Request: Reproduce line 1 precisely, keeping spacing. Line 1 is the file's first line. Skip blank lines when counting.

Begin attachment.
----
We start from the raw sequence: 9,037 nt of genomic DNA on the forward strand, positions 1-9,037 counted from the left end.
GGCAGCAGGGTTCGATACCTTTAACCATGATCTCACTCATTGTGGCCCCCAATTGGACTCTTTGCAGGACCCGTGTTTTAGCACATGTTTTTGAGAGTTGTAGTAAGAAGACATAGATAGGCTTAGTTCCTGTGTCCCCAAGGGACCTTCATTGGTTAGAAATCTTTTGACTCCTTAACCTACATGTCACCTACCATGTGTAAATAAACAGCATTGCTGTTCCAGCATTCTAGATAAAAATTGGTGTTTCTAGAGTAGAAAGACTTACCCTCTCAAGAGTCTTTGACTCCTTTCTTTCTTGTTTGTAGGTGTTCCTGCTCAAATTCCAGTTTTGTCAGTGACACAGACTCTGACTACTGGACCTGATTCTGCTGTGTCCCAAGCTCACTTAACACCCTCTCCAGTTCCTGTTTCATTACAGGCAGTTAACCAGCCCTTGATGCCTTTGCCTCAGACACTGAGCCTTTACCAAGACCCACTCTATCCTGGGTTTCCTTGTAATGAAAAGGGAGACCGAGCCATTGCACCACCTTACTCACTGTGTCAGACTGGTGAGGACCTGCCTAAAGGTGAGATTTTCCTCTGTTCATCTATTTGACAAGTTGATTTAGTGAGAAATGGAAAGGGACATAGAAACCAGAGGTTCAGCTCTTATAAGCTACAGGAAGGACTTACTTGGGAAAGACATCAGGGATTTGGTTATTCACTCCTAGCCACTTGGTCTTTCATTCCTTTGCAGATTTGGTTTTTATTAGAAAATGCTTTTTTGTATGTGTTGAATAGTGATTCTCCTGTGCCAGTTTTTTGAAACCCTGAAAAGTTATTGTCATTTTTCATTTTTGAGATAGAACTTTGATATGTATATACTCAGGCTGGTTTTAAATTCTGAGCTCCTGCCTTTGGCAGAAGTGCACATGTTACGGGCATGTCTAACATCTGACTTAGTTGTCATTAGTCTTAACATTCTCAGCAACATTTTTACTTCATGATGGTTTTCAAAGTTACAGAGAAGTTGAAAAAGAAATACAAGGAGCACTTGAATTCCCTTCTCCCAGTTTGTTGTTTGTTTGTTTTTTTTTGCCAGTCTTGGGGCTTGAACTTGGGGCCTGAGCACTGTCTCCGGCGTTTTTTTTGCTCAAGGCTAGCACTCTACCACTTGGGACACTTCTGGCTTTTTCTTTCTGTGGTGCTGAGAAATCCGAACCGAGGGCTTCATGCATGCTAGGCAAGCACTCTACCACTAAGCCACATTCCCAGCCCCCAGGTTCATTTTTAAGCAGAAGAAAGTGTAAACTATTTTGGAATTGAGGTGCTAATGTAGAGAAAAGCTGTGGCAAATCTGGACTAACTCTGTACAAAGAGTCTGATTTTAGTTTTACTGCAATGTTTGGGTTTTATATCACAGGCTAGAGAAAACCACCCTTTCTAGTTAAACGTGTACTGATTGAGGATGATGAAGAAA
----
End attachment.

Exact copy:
We start from the raw sequence: 9,037 nt of genomic DNA on the forward strand, positions 1-9,037 counted from the left end.